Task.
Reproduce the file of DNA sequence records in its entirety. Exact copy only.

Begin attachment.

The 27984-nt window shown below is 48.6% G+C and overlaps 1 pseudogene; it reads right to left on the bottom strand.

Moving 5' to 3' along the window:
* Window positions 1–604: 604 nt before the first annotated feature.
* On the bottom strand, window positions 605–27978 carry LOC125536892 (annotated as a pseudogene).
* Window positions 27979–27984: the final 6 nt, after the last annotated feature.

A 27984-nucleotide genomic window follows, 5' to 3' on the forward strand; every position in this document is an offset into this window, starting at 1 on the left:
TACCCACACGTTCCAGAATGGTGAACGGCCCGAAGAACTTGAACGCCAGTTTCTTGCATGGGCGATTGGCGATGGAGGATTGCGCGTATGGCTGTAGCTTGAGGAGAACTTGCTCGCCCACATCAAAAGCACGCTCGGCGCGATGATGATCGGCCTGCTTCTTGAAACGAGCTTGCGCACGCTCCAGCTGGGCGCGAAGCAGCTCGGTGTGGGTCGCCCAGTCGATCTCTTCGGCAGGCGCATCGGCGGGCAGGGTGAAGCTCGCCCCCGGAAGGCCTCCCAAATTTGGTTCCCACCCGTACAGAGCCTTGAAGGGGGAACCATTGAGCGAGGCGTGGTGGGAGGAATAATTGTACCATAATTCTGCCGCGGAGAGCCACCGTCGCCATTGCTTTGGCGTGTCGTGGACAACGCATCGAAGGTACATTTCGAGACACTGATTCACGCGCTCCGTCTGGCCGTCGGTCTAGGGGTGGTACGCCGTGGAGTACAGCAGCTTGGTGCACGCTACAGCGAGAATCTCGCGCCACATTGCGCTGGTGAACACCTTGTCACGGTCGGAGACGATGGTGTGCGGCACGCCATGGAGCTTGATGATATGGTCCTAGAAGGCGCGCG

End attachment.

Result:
The 27984-nt window shown below is 48.6% G+C and overlaps 1 pseudogene; it reads right to left on the bottom strand.

Moving 5' to 3' along the window:
* Window positions 1–604: 604 nt before the first annotated feature.
* On the bottom strand, window positions 605–27978 carry LOC125536892 (annotated as a pseudogene).
* Window positions 27979–27984: the final 6 nt, after the last annotated feature.

A 27984-nucleotide genomic window follows, 5' to 3' on the forward strand; every position in this document is an offset into this window, starting at 1 on the left:
TACCCACACGTTCCAGAATGGTGAACGGCCCGAAGAACTTGAACGCCAGTTTCTTGCATGGGCGATTGGCGATGGAGGATTGCGCGTATGGCTGTAGCTTGAGGAGAACTTGCTCGCCCACATCAAAAGCACGCTCGGCGCGATGATGATCGGCCTGCTTCTTGAAACGAGCTTGCGCACGCTCCAGCTGGGCGCGAAGCAGCTCGGTGTGGGTCGCCCAGTCGATCTCTTCGGCAGGCGCATCGGCGGGCAGGGTGAAGCTCGCCCCCGGAAGGCCTCCCAAATTTGGTTCCCACCCGTACAGAGCCTTGAAGGGGGAACCATTGAGCGAGGCGTGGTGGGAGGAATAATTGTACCATAATTCTGCCGCGGAGAGCCACCGTCGCCATTGCTTTGGCGTGTCGTGGACAACGCATCGAAGGTACATTTCGAGACACTGATTCACGCGCTCCGTCTGGCCGTCGGTCTAGGGGTGGTACGCCGTGGAGTACAGCAGCTTGGTGCACGCTACAGCGAGAATCTCGCGCCACATTGCGCTGGTGAACACCTTGTCACGGTCGGAGACGATGGTGTGCGGCACGCCATGGAGCTTGATGATATGGTCCTAGAAGGCGCGCG